Economy, Energy, Natural Resources: Policy to People
Joe Wertz is multi-platform reporter for StateImpact Oklahoma. He has previously served as Managing Editor of Urban Tulsa Weekly, as the Arts & Entertainment Editor at Oklahoma Gazette and worked as a Staff Writer for The Oklahoman. Joe was a weekly correspondent for KGOU from 2007-2010. He grew up in Bartlesville, Okla., lives in Oklahoma City, and studied journalism at the University of Central Oklahoma.
An oil company seeking to build a disposal well in earthquake-prone Logan County has agreed to record additional pressure and volume measurements to get a permit from the state’s oil and gas regulator.
The Oklahoma Corporation Commission on Thursday voted 2-0 to approve the disposal well for Kansas-based Slawson Exploration. Commissioner Dana Murphy abstained from the vote “saying she wanted to wait until more seismic data was available,” The Oklahoman‘s Paul Monies reports:
Slawson agreed to record daily pressure and volume rates on the disposal well. It also will run a bottom-hole pressure test prior to injection and every 60 days for up to six months.
The bill is likely to draw a legal challenge from an Oklahoma City attorney, who says it’s a “revenue bill” that was passed without some of the legislative burdens added to the Oklahoma Constitution in 1992 with the voter-approved State Question 640.
The episode first aired on May 23. StateImpact’s segment is embedded above.
“The new 2 percent tax rate is fair to the state and sends a clear message to energy producers worldwide: Oklahoma is the place for energy production and investment.” Fallin said in a statement. “We want to be a leader in this field not just today but for decades to come.”
Turbine nacelles for an wind farm project at a staging area in Osage County.
Wind energy companies have high hopes for Osage County. It’s windy, of course, but unlike other windy areas of western Oklahoma, Osage County is a lot closer to the heavy-duty electrical infrastructure needed to transport power from turbines to the grid.
Wind farms have met resistance in other Oklahoma communities, but opposition to the Osage County projects has been particularly fierce because the region is ecologically sensitive and culturally significant. The Oklahoman‘s Paul Monies reports:
Opponents of the two projects by Kansas-based TradeWind Energy Inc. said they endanger the natural beauty of the tallgrass prairie, its fragile ecosystem and the cultural history of the Osage Nation. The area is at the southern edge of the Flint Hills, the last sliver of the natural tallgrass prairie that at one time covered 140 million acres in North America. Continue Reading →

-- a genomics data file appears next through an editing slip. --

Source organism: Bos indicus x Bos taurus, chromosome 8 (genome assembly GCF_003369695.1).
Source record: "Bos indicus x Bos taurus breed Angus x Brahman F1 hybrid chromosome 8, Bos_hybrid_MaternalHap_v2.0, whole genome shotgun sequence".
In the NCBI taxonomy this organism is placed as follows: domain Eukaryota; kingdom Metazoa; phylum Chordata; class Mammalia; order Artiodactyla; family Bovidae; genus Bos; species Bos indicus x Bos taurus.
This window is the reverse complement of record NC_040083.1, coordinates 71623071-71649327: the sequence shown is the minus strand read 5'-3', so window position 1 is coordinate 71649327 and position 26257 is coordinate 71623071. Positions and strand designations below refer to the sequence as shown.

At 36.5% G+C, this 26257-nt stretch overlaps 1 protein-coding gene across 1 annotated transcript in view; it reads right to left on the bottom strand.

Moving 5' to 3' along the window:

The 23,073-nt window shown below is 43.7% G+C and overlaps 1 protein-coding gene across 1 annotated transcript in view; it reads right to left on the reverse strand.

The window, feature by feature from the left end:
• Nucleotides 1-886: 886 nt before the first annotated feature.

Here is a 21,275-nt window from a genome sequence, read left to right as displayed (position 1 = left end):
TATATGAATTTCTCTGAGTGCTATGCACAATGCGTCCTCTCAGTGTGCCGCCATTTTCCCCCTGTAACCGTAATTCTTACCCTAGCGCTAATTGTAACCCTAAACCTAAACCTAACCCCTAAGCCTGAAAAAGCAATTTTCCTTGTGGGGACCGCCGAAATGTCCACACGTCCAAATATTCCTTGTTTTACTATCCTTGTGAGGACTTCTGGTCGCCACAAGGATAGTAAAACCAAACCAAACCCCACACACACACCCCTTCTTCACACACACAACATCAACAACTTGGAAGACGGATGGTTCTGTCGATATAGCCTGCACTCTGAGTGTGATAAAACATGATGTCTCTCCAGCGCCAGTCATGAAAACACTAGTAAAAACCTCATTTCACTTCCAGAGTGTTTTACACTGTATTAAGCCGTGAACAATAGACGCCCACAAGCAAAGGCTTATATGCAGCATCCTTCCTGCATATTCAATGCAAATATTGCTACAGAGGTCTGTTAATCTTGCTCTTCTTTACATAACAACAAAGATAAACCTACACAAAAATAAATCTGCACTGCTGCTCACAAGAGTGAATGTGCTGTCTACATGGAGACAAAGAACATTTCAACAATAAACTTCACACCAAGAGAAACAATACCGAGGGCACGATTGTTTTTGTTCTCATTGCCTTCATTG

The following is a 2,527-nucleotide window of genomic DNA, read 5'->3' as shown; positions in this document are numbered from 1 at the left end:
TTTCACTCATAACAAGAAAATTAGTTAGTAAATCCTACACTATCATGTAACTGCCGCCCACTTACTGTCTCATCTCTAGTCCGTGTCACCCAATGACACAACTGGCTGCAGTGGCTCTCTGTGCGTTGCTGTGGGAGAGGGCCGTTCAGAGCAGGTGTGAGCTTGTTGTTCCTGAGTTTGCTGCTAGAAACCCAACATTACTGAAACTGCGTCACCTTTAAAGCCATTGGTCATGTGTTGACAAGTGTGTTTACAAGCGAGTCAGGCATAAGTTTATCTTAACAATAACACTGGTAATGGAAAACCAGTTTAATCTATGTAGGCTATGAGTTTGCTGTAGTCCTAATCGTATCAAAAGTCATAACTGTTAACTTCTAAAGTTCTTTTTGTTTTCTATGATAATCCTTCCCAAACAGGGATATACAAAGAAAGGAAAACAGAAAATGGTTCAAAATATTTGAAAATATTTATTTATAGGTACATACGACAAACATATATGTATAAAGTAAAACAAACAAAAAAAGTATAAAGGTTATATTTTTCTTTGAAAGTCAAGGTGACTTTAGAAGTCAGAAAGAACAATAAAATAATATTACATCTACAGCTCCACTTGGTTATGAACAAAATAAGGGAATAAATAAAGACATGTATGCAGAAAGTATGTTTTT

Oklahoma City attorney Jerry Fent hand delivered a letter to Fallin’s office Tuesday urging her not to approve the bill. Fent says it was passed during the last week of the legislative session in violation of a constitutional requirement. The lawsuit also alleges it was approved by fewer lawmakers than required by the constitution, which says revenue bills must be approved by three-fourths of the membership of the House and Senate.
The Oklahoma Legislature on Thursday approved a bill that makes permanent a generous tax incentive for oil and gas production.
The votes followed a heated debate at the Capitol, and months of disagreement between lawmakers, industry lobbyists and energy executives, which are divided on the measure.
The bill’s approval was decried by opponents, like the left-leaning Oklahoma Policy Institute, which described the measure as a “subsidy” for the “well-connected” oil and gas industry. And one Oklahoma City attorney is already considering a constitutional challenge to the bill. Continue Reading →
The Wall Street Journal on Oklahoma’s oil billionaire George Kaiser, who, as we’ve reported, “is breaking with fellow energy executives in asking the state to raise taxes on oil companies.” The story also includes a quote from Stacy Schusterman, chief executive of Samson Energy, which doesn’t operate in Oklahoma: “The assertion that increasing the tax rate by six percentage points will discourage drilling ‘stretches all credibility,’ she says in a written statement.”
“Oklahoma is in desperate financial circumstances,” says the billionaire philanthropist, who controls closely held Kaiser-Francis Oil Co. A higher tax on oil-and-gas production could help the state pay for education and much needed infrastructure improvements, he says in a prepared statement. Raising the production tax “doesn’t move the needle in the decision to drill.” Many of Mr. Kaiser’s competitors beg to differ. “He is a social philanthropist and is very interested in growing the size of government,” says Fred Morgan, chief executive of the State Chamber of Oklahoma.
An alliance of national and state environmental groups on Tuesday asked the U.S. Environmental Protection Agency to set air pollution limits on oil and gas wells and production equipment.
The petition — prepared by Earthjustice, the Sierra Club and the National Resources Defense Council and signed by more than 60 other groups — asks the EPA to issue rules limiting air pollution from oil and gas wells in cities, suburbs and other populated areas.
Nine states are mentioned specifically in the petition, including Oklahoma, where the groups identified 23,646 oil and gas wells in populated areas. Continue Reading →
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